Monitor your symptoms by keeping a log to find any patterns in your pain. This can also help you understand that it might just be that the “workload” is too much for your joint in the current moment, but it doesn’t mean it always will be, or there isn’t preparation you can do to alleviate the load. For example, if you know that cold weather triggers pain for you, keep some extra blankets close by or even an electric heating pad ready when that drafty winter morning hits.
As you monitor your symptoms it can be helpful to differentiate between when the joint is acutely inflamed or injured as opposed to in chronic pain. It makes sense to not want to move when your body feels pain – in fear of causing more pain. Recent research in the field of pain neuroscience, however, has aided us in further understanding the connection between chronic pain and our brain. When you have an injury to your knee, the body sends a signal to the brain to register it as a pain – serving as a warning signal for us to restrict movement in that area to promote recovery. However, in the case of chronic pain, it can continue to light up the neural pathway long after the injury and inflammation has abated.
During an acute flare-up, let the joint rest, apply ice or heat, and take NSAIDs or other pain medications.
If the joint feels more stiff and the pain more chronic, it feels counterintuitive, but can actually be good to move – with modification. “I have arthritis every time I get out of bed, so I don’t get up” – is what we hear a lot of our patients say. We have them apply heat to the area, take a hot shower, and do some gentle movement to warm the joint up – this will bring blood flow to the area, improve circulation, release endorphins, and override some of the pain signals. Try some lower-impact exercise alternatives, such as gentle stretching to start. Many of our patients will move their joints around slowly, sit at the edge of the bed to warm up their joints before “fully loading” and standing up. Assistive devices such as walkers, canes, or trekking poles can help to reduce the load on your joints as well.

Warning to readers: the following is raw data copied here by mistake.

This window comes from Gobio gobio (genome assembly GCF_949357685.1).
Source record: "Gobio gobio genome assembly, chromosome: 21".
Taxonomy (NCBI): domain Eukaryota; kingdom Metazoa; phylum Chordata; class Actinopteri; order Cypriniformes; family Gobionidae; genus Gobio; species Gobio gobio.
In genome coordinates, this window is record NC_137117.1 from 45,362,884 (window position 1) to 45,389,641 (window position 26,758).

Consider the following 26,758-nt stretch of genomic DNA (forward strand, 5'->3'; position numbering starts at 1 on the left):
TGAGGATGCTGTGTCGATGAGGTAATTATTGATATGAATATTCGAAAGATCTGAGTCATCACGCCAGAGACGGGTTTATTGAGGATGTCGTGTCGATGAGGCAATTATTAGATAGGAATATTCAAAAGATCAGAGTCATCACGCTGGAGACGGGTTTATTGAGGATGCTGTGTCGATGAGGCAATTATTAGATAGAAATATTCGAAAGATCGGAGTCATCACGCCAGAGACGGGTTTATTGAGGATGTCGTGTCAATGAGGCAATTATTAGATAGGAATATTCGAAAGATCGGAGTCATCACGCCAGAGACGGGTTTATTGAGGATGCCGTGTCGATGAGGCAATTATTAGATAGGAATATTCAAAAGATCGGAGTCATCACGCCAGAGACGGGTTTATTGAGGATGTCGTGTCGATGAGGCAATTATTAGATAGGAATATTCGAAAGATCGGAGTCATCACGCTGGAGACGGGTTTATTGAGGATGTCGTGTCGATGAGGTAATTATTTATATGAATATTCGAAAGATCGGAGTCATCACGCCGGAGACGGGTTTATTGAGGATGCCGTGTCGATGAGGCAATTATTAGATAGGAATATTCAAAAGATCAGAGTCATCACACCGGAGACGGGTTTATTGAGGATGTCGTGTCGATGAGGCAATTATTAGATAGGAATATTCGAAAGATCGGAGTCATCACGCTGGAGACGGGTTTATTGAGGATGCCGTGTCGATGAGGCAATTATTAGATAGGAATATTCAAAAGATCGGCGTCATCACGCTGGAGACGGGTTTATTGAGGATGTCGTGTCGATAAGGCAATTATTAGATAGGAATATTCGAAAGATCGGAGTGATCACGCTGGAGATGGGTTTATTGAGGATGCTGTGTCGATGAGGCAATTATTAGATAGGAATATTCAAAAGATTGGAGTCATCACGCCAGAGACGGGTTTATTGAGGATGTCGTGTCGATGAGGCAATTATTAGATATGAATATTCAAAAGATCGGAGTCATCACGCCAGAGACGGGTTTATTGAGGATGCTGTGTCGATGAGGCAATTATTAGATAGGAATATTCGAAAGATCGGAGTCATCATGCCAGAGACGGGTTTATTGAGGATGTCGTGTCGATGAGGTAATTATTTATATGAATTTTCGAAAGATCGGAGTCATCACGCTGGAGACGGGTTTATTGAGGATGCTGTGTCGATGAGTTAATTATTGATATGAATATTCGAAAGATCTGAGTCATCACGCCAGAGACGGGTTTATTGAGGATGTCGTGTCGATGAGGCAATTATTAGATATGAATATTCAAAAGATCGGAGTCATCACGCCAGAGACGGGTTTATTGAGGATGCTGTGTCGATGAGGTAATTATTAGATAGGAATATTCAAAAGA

Warming up makes movement much more tolerable, and can build your confidence to move with little or no pain.
It takes time and practice
As you monitor your symptoms, build your movement practices, you are also building the muscles around your joints, maintaining bone strength, keeping weight down, and improving energy, balance, and mood – all of these will in turn keep your joint healthy and the pain away.
Initially, Thomas learned about strategies for managing symptoms of arthritis and how to modify and scale the activity and load he was putting on his body throughout the day. By discussing his daily routine, we were able to identify potential triggers, like ascending and descending the two flights of stairs in his home- a seemingly innocuous task. We discussed how to scale down and appropriately pace these activities of daily living to allow for his body to recover and relieve some of the stresses that were inciting inflammation.
After ten sessions over a few months, Thomas was able to manage his pain more effectively and return to the trails he had missed. A few weeks after his last physical therapy session, he called the clinic, excited to report that he was able to comfortably get on a low stool and help his grandson build a train track. He was happy not to kneel.
This article was written with the support of a journalism fellowship from The Gerontological Society of America, The Journalists Network on Generations and the The Silver Century Foundation.
Elissa S. Lee is a health care reporter, chronic care researcher, occupational therapist and a consultant. She holds a doctorate in occupational therapy from USC and a bachelor’s degree from UC Berkeley. Albert Jiang is a physical therapist in the Bay Area. He has a doctorate in physical therapy, and as an avid hiker, climber, and runner, he enjoys helping patients take the next step in incorporating healthy movement into their lives.